A Prospective Trial of Withdrawal and Reinstitution of Ursodeoxycholic Acid in Pediatric Primary Sclerosing Cholangitis

Dennis D. Black, Cara Mack, Nanda Kerkar, Tamir Miloh, Shikha S. Sundaram, Ravinder Anand, Ashutosh Gupta, Estella Alonso, Ronen Arnon, Pinar Bulut, Saul Karpen, Chuan Hao Lin, Philip Rosenthal, Matthew Ryan, Robert H. Squires, Pamela Valentino, Sarah H. Elsea, Benjamin L. Shneider

Research output: Contribution to journalArticlepeer-review

5 Scopus citations

Abstract

Ursodeoxycholic acid (UDCA) is commonly used to treat several liver disorders in adults and children, including primary sclerosing cholangitis (PSC) for which it is not U.S. Food and Drug Administration approved. UDCA treatment has an uncertain impact on disease outcomes and has been reported in high doses to be associated with worse outcome in adults with PSC. In this context, controlled withdrawal and reintroduction of UDCA in children with PSC were studied. Prior to study initiation, participants were required to have alanine aminotransferase (ALT) and gamma-glutamyl transpeptidase (GGT) <2 times the upper limit of normal on stable UDCA dosing. The study included four phases: I (stable dosing), II (50% UDCA reduction), III (UDCA discontinuation), IV (UDCA reintroduction), with a primary endpoint of change in ALT and GGT between phases I and III. We enrolled 27 participants (22 completed) between March 2011 and June 2016. Changes in mean ALT and GGT between phases I and III were ALT, +29.5 IU/L (P = 0.105) and GGT, +60.4 IU/L (P = 0.003). In 7 participants, ALT and GGT ≤29 IU/L did not rise above 29 IU/L (null response group). Eight participants had increases of ALT or GGT >100 IU/L (flare group). None developed elevated bilirubin. All flares responded to UDCA reinstitution. Serum GGT, interleukin-8, and tumor necrosis factor α levels were higher in the flare group at baseline. Liver biochemistries increased in children with PSC during controlled UDCA withdrawal; one third increased above 100 IU/L and one third remained normal during UDCA withdrawal. Conclusion: The impact of prolonged UDCA use in childhood PSC and the significance of a biochemical flare are unclear. Further studies of the natural history and treatment of pediatric PSC and UDCA use are needed.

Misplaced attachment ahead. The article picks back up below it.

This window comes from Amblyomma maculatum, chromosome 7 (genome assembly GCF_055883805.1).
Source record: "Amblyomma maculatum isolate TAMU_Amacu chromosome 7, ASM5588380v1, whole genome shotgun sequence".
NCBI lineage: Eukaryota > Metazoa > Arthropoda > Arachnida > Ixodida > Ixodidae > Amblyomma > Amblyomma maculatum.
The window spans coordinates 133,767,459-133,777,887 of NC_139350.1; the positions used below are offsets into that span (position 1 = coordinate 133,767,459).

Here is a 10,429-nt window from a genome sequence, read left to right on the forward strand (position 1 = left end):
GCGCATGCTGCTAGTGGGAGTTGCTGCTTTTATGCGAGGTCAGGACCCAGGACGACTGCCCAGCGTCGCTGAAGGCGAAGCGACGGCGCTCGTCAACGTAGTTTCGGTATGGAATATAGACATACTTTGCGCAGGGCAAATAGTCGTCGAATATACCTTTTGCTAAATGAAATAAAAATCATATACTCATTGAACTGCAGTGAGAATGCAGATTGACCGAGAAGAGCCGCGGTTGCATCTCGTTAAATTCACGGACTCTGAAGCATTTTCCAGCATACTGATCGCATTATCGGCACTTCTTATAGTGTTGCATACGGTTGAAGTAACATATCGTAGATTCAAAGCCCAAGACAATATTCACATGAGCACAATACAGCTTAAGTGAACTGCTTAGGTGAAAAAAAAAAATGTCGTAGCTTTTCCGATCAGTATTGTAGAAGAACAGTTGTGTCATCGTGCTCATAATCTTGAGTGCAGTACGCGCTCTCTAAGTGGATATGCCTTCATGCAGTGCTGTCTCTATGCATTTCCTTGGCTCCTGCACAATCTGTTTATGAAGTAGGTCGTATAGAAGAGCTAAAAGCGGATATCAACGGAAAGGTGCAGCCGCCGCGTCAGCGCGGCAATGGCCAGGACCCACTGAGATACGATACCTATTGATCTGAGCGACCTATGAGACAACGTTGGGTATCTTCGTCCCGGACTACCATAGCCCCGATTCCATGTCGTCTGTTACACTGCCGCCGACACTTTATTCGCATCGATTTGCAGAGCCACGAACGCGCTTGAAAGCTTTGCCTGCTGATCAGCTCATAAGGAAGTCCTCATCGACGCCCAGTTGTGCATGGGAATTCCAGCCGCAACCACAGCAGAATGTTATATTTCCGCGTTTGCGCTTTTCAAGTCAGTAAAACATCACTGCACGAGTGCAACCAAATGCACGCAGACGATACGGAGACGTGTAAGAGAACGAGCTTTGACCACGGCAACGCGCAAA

Original languageEnglish (US)
Pages (from-to)1482-1495
Number of pages14
JournalHepatology Communications
Volume3
Issue number11
DOIs
StatePublished - Nov 1 2019
Externally publishedYes

ASJC Scopus subject areas

  • Hepatology

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